In this article, the latest in our series on COSHH (Control of Substances Harmful to Health) regulations, we look at steps five and six of the eight steps necessary to comply. You can read about the first two steps – ‘Risk assessment’ and ‘Decide on which precautions to take’ – here; and steps three and four – ‘Prevent or control exposure to hazardous substances’ and ‘Ensure the controls you put in place are used and maintained’ – here.
How to comply with COSHH Regulations: Step 5
Once you have put your control measures in place, it is time to monitor these measures. In order to comply with COSHH regulations, you should measure the concentration of hazardous substances in the air your employees breathe. You must investigate and document:
- Serious risks to health if control measures have malfunctioned or deteriorated
- When exposure limits have or may be exceeded
- Control measures may not be functioning correctly
This is not a mandatory requirement if you can demonstrate that you are preventing or controlling exposure in a different way. For example, this could be achieved by putting an alarm system in place that sounds when it detects a hazardous substance.
In instances where you need to conduct personal air monitoring, sampled air should be taken from the ‘breathing zone’, or the space around your employee’s mouth. Monitoring exposure can also refer to biological samples, such as breath and urine tests.
All documents and records you produce on exposure monitoring should be kept and maintained for a minimum of five years. If an employee has a health record (this is necessary documentation if an employee is health surveillance – see step 6), any results that are directly relevant to them must be kept with their health record, and the employee be able to access their record.
How to comply with COSHH Regulations: Step 6
Undertake health surveillance where necessary
Certain circumstances related to individual employees make it mandatory under COSHH to carry out health surveillance. These circumstances include when an employee is:
- Exposed to the substances listed in Schedule 6 of COSHH, including vinyl chloride monomer, potassium or sodium chromate or dichromate, and pitch, plus more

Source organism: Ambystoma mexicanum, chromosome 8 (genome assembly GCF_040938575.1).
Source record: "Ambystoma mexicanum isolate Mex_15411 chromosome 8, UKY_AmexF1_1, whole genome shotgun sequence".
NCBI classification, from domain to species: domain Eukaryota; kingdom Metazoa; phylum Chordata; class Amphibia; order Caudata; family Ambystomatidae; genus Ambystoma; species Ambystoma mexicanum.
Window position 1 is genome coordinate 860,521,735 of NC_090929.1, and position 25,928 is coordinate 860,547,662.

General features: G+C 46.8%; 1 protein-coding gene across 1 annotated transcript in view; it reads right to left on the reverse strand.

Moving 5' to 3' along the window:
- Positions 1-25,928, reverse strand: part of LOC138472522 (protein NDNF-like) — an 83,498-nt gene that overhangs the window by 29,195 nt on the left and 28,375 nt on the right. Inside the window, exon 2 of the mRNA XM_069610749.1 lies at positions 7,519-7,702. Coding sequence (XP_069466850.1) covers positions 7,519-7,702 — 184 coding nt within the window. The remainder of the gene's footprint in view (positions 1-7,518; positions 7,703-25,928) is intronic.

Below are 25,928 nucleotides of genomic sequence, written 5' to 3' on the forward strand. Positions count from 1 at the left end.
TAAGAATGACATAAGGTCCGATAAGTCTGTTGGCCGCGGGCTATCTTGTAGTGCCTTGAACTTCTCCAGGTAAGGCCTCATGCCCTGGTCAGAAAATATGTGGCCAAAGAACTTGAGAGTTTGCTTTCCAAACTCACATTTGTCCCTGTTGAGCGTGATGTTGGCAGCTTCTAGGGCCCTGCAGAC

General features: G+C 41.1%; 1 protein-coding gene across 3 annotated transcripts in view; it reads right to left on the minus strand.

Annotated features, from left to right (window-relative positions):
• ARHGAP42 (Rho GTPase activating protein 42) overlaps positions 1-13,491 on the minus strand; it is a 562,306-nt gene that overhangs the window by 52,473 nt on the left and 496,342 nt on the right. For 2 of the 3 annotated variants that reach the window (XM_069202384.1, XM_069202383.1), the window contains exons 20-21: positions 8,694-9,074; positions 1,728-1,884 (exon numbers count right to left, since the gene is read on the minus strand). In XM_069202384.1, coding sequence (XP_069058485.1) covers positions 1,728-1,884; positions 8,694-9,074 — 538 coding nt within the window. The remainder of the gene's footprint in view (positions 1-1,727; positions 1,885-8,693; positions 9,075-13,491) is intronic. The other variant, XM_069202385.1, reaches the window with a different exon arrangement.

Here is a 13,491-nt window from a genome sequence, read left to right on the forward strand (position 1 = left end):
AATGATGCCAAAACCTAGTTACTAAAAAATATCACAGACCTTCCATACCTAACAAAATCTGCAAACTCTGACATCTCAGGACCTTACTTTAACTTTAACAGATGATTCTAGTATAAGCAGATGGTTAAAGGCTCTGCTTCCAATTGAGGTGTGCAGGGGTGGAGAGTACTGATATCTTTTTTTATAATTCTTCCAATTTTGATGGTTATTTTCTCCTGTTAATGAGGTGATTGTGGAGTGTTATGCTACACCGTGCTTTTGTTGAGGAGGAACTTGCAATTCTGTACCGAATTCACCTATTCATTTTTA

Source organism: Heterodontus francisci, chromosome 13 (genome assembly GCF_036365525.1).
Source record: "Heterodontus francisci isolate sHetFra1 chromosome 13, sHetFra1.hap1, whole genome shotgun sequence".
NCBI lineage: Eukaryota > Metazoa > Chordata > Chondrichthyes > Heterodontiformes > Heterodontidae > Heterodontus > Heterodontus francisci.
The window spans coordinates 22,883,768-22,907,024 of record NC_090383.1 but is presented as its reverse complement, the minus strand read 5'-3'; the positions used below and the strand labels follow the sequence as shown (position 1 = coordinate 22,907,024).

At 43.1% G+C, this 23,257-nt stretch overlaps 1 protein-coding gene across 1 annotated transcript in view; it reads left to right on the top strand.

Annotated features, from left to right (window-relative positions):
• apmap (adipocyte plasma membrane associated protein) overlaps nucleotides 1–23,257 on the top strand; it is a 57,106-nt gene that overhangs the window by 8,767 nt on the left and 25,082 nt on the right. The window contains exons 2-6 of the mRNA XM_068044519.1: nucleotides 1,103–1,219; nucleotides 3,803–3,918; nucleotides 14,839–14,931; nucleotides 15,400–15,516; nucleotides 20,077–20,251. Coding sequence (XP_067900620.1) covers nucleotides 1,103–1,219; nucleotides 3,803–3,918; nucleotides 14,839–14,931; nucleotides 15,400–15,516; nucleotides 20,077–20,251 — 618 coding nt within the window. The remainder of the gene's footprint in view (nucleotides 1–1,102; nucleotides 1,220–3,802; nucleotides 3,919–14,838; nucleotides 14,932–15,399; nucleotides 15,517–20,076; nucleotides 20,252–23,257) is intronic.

- Working in a process related to the substances listed in Schedule 6 and there is a reasonable possibility that exposure could lead to an adverse health effect or disease
- Exposed to a hazardous substance that has a direct link with a specific disease or adverse health effect, there is a possibility that this disease or effect will occur, and it is feasible for it to be detected
What is health surveillance?
Health surveillance includes either an examination by a nurse, doctor or by a trained supervisor in the workplace. A supervisor in the workplace could do skin checks to look for dermatitis, or ask questions about breathing difficulties if an employee is working with hazardous substances which can trigger asthma.
The aims of health surveillance are to protect employees’ health through early detection of disease, collect data so you can evaluate health hazards, and so you can easily evaluate your control methods.
You are required to keep a health record of all health surveillance you do, and these records must be kept for a minimum of 40 years.
Biological monitoring can also be part of health surveillance, and you may be required to set up a biological monitoring programme. A part of this is about protecting employees’ rights and the legalities in the role and use of biological monitoring.
Finally, you should also be aware of general health problems in your industry. If there is information in your industry’s trade press or from the Health & Safety Executive which indicates that there is a problem with a certain health effect such as respiratory or skin disease, you may need to provide special checks for your employees.
All content published on the ReAgent.ie blog is for information only. The blog, its authors, and affiliates cannot be held responsible for any accident, injury or damage caused in part or directly from using the information provided. Additionally, we do not recommend using any chemical without reading the Material Safety Data Sheet (MSDS), which can be obtained from the manufacturer. You should also follow any safety advice and precautions listed on the product label. If you have health and safety related questions, visit HSE.gov.uk.